Community Cats Coalition
P.O. Box 1761 Berlin, MD 21811
Please remember that we are an all volunteer group. We receive calls every day from the public concerning cats. We will make every effort to respond to your call as soon as we are possibly able. Every call and every cat is of the utmost importance to us. Call 443- 909-8047 or send us an email to firstname.lastname@example.org
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ABOUT FERAL CATS
What is a Feral Cat? – The official definition of feral is “living in a wild state after domestication”. We consider that feral simply denotes unsocial behavior toward people. Behaviors can be modified, and some feral cats become tame. Regardless of whether a cat loves people or fears them, any outdoor, unaltered cat reproduces and contributes to the homeless cat problem.
We choose “free-roaming” to best describe what most people call “feral cats”, because free-roaming includes lost, abandoned, loosely-owned and stray cats in addition to “feral”. People feed and care about all the cats.
How does spay/neuter change the lives of free-roaming cats?– Body condition is a reliable indicator of health, that is, a robust cat is a healthy cat. Scientifically conducted studies reveal that altererd free-roaming cats gain weight after altering. This makes sense considering the females no longer endure pregnancy and raise kittens. The risk of uterine infection and mammary infection disappears after spay surgery. Neutered male cats stop vying for breeding and fight less resulting in a healthier lifestyle.
Why do we care about cats that aren’t pets?- No one questions that people frequently enjoy relationships with wildlife, whether they are bird watching or crouching near tide pools to take in the amazing diversity of life. We care about other creatures in our world even when they can’t be snuggled and many people bond with free-roaming cats and find great satisfaction in helping them lead healthy lives.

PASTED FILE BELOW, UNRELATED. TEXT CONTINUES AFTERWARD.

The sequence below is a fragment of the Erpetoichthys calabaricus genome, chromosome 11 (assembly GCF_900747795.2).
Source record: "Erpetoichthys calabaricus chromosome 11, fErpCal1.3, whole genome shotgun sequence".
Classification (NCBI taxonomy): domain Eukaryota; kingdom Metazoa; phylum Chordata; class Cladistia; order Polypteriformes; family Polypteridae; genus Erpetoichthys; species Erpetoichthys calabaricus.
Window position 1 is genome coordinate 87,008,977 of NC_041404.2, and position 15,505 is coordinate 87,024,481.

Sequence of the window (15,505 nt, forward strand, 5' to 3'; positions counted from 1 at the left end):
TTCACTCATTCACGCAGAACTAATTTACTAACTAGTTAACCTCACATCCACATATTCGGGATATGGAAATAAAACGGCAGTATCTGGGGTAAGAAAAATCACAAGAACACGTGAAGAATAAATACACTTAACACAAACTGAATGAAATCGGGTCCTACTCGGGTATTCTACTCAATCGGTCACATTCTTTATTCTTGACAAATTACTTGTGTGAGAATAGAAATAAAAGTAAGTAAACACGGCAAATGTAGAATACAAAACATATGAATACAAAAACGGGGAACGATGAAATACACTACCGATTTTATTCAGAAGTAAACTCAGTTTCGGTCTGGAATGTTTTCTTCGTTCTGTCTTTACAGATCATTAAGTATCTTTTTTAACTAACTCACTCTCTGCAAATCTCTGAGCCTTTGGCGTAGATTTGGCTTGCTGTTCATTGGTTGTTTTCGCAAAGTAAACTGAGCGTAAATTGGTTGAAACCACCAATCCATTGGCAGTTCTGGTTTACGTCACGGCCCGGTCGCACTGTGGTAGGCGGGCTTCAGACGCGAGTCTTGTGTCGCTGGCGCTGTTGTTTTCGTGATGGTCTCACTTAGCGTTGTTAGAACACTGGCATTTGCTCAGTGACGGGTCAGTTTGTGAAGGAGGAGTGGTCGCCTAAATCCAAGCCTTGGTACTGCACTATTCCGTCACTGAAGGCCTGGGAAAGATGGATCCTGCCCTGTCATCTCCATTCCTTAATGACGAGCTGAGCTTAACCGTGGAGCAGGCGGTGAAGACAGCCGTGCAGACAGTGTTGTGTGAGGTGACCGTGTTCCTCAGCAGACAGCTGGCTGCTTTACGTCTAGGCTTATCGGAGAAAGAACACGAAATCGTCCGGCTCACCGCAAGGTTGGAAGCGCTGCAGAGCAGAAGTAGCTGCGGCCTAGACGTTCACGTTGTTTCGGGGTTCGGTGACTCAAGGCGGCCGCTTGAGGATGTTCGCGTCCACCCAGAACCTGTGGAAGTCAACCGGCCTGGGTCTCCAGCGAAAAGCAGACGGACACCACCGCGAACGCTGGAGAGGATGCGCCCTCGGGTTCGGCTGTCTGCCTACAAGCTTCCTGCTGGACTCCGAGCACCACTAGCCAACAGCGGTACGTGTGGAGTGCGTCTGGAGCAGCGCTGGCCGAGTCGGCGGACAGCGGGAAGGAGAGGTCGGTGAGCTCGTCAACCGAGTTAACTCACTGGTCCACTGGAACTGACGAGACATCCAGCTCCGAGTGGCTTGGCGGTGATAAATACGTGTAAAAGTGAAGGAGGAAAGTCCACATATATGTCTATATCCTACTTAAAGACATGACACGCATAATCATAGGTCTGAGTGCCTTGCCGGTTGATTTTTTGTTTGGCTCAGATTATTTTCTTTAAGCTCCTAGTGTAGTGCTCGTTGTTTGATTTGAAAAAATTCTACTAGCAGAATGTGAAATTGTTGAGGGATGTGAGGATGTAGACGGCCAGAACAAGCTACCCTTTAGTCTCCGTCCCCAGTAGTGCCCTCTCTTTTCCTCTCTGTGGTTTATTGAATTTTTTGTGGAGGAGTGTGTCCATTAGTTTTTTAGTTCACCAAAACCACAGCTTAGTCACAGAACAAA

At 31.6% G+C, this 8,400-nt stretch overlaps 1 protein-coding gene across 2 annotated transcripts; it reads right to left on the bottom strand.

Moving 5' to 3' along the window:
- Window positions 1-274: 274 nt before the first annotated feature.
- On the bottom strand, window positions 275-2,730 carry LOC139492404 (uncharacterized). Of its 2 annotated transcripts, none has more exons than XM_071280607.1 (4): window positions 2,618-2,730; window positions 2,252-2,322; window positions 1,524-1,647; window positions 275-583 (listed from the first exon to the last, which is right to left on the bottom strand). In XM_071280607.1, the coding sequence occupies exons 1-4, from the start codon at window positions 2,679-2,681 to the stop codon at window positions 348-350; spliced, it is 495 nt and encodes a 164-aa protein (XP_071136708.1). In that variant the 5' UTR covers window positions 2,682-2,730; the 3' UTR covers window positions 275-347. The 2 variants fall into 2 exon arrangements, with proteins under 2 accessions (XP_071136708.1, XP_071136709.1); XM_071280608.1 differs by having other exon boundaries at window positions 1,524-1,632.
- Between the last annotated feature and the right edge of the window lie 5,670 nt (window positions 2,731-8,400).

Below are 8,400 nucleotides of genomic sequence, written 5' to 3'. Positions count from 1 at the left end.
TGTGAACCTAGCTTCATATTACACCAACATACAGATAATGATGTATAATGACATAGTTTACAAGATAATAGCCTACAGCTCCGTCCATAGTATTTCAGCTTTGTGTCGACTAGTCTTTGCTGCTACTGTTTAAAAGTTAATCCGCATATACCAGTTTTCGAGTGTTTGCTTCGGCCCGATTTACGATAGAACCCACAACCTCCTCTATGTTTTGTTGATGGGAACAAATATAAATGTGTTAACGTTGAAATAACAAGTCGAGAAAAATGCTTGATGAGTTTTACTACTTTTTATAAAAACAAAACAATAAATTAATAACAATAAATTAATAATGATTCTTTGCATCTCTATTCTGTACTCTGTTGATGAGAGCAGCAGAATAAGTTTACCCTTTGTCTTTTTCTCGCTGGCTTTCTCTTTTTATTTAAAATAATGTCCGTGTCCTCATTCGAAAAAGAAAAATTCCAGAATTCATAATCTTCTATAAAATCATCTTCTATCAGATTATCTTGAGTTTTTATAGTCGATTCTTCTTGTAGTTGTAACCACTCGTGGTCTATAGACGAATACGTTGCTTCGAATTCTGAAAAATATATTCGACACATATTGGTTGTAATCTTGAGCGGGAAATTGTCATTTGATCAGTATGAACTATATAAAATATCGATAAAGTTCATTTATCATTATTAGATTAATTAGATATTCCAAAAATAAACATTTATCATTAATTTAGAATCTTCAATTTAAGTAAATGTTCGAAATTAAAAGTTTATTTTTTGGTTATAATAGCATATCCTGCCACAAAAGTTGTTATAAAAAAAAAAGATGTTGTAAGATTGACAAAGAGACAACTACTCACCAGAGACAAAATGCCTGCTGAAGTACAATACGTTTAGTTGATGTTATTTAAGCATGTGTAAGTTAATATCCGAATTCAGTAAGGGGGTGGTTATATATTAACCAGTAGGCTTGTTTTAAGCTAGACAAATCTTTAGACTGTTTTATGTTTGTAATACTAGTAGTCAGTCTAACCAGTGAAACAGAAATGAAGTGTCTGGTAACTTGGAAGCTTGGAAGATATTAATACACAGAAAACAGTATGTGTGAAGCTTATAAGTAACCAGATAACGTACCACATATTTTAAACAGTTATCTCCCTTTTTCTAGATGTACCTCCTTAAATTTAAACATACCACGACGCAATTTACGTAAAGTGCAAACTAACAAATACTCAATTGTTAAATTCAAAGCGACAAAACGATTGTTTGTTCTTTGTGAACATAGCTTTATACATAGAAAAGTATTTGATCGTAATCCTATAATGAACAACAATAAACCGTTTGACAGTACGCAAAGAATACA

Why do we spay/neuter cats that aren’t social with us? – All unaltered cats contribute to the pool of unadopted kittens and cats euthanized in shelters every day. If we magically altered every free-roaming cat today, more would be born tomorrow. Tame cats are the original source of all free-roaming cats. The cats haven’t chosen their owners nor their social skills. For our purposes, whether a cat is tame, feral-behaving, shy, friendly, semi-feral, stray or something else, just doesn’t matter. We offer spay/neuter to any of them, because it changes their lives forever.
Do Feral Cats Live short lives?– The lifespan of a feral cat is often stated as only 2-3 years. Not in our experience. Many caretakers know of free-roaming cats that reach 12-15 years of age. Long-term studies are underway to determine longevity. Preliminary data reveal that tom cats live the shortest, but neutering them increases their lifespan to that of a spayed female cat.
Aren’t Feral Cats vicious and mean? – From a feral-behaving cat’s point of view, they are the potential prey and people are predators. A healthy free-roaming cat will not stalk and attack a person. In fact, quite the opposite is true. Cats remain quiet and hide from view when unfamiliar people approach. When feral-behaving cats are caged at the clinic, they still try to hide. They don’t leap at people, growl, strike or hiss; they keep a low profile. However, if provoked or given a chance to escape, a free-roaming cat puts all its energy into defense. The cat understandably risks everything, biting and scratching to get away, as any animal would who is frightened. They are not vicious or mean, but will fight for their lives, if threatened.